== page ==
One Saturday morning, the Indiana University team played a game of basketball against the Michigan State University team in a Grove Street gym a few blocks from Northwestern. As the players raced back and forth across the court, their coach, a tall, red-haired woman, offered pointers and advice.
The woman, Medill freshman Brenna Clairr O’Tierney, has spent the past year volunteering at the McGaw YMCA’s youth athletic program. She coaches kindergartners and first-graders in basketball and soccer.
This quarter’s program, which started April 19, includes about 100 children, ages 6 to 12, from Evanston/Skokie School District 65. The players are split up by age and placed in co-ed “Big Ten” teams with either one or two coaches. Each team practices half an hour and then plays an unscored game for the remaining 30 minutes.
O’Tierney is one of about 120 NU student coaches this year and 24 this quarter, said YMCA Volunteer Coordinator Terri Michaels.
NU and the YMCA have maintained a partnership for at least five years, Michaels said. Besides coaching, students are involved with tutoring and the Project SOAR mentorship program.
“Northwestern students have played an incredibly significant role here at the Y,” she said. “They definitely bring more energy than adults, and because they are closer in age, they serve as great role models for the kids.”
O’Tierney, who was a Special Olympics coach in high school, said she missed working with kids when she came to NU. When she heard about the opportunity at the YMCA, she signed up to coach soccer in the fall and has since coached basketball during Winter and Spring quarters.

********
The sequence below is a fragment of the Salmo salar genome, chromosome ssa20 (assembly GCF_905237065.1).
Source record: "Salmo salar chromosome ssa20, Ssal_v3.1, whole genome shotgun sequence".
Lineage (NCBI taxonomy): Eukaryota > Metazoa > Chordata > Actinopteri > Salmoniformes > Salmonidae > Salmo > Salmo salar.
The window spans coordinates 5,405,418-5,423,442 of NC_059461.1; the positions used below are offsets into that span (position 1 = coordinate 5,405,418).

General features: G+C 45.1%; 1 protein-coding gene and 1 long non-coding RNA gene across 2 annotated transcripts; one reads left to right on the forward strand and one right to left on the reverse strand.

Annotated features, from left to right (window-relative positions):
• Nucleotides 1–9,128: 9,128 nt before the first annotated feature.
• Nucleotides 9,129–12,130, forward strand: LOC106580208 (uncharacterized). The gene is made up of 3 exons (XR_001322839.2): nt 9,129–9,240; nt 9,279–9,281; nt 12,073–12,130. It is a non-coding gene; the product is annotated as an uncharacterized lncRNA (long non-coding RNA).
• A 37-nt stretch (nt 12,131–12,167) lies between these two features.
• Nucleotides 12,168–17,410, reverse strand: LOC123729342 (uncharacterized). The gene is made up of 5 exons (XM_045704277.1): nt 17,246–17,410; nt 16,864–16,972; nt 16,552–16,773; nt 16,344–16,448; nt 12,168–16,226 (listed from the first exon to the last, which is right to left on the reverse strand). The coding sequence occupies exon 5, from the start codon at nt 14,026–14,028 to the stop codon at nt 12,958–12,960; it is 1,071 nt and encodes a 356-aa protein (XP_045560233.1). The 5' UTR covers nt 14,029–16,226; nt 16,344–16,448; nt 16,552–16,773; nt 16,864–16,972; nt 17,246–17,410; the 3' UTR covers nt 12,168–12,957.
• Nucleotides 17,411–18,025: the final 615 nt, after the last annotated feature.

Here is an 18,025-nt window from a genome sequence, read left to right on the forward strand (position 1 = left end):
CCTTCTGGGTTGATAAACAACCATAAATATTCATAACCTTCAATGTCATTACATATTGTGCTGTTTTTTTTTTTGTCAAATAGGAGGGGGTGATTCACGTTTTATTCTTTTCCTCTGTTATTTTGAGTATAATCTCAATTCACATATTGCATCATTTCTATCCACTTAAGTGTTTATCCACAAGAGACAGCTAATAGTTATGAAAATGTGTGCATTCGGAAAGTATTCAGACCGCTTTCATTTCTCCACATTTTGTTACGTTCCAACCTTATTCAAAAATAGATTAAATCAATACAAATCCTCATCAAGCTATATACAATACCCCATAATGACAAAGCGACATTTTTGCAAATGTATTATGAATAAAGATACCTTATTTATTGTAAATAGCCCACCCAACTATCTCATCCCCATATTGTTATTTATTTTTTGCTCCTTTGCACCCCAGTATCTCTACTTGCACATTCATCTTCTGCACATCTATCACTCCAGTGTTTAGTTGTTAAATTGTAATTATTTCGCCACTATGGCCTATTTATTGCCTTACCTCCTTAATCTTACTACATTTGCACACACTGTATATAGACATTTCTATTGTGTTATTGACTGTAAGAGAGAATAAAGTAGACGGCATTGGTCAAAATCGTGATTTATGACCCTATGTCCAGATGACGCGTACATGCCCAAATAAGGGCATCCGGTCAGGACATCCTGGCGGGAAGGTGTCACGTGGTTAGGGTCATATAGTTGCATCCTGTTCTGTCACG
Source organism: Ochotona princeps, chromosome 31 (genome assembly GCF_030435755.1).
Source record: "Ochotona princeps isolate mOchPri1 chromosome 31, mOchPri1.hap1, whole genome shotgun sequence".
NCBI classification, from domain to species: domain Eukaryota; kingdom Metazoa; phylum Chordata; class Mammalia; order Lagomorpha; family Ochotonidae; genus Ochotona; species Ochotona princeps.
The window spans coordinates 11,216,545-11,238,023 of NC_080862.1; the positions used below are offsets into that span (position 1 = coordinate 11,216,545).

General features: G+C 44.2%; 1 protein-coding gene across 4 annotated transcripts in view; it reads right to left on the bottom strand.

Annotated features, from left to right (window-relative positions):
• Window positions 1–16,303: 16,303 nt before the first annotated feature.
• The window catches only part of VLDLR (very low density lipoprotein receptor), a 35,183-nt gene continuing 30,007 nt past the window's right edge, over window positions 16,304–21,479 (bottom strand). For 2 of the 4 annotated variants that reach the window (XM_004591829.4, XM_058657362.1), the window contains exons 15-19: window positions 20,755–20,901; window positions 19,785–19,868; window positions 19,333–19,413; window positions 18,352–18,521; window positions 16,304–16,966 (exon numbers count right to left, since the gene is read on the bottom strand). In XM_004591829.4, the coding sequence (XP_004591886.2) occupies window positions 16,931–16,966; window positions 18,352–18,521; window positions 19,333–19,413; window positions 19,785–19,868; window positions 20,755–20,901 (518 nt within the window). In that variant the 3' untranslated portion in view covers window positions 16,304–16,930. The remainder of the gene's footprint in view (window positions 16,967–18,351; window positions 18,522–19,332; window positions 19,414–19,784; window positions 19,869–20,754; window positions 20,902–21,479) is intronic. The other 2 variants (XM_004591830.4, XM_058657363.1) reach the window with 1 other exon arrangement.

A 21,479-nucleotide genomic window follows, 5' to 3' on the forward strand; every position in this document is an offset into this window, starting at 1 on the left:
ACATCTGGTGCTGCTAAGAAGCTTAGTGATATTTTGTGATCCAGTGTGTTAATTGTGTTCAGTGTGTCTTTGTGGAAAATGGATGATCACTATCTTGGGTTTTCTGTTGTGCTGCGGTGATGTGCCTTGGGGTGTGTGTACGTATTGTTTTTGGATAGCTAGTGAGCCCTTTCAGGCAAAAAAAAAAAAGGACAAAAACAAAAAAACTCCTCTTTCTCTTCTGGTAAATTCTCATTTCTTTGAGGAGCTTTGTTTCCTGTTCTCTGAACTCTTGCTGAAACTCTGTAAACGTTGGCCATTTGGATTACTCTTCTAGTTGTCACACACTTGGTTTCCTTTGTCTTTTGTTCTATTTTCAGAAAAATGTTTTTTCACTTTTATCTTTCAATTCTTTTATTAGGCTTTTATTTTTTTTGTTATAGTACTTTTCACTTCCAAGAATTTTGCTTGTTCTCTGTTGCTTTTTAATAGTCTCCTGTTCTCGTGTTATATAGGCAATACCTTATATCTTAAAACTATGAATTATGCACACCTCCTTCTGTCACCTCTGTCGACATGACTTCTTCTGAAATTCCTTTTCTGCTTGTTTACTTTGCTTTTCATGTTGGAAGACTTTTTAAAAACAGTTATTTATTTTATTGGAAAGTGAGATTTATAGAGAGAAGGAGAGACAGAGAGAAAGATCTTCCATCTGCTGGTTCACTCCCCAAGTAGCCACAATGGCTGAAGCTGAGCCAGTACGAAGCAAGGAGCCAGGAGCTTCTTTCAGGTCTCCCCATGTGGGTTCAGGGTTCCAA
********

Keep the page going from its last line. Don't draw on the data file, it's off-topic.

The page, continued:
O’Tierney organizes her practices around appropriate drills that will improve specific skills like passing while also trying to make the game fun, she said.
“A lot of the kids have never played before and don’t know the rules,” she said. “Their ability to focus is a lot more limited than older kids’.”
But dealing with parents is the toughest part of the job, she said.
“Sometimes parents can get mean and pressure their kids,” she said. “It gets tricky because you don’t know the boundaries between making them feel better and respecting their parents’ wishes.”
Weinberg sophomore Tom Evans said he started coaching at the YMCA because he didn’t feel like he contributed enough to the community surrounding campus.
“So many people in frats and sororities do philanthropy events, but I feel like there’s a distinct difference between just raising money for an event and actually interacting with the people you are helping,” he said.
Being responsible for children helped him become more mature, Evans said.
“It really gives you a sense of going out and doing something with your life,” he said.
O’Tierney said she is hoping her volunteer work at the YMCA will lead to a position next year as a paid employee, a step that happens frequently, Michaels said.
“When there is an interest on their end and an opening on our end, it’s really the perfect avenue for a position here,” she said.
O’Tierney said her volunteer work has been both fulfilling and eye-opening.
“I’ve realized how time-consuming it would be to be a full-time parent,” she said. “I’m only with these kids for an hour, and it’s a lot of work. But at the same time, I love that they look up to me as a role model. And after each game, the hugs I get from the kids make it all worth it.”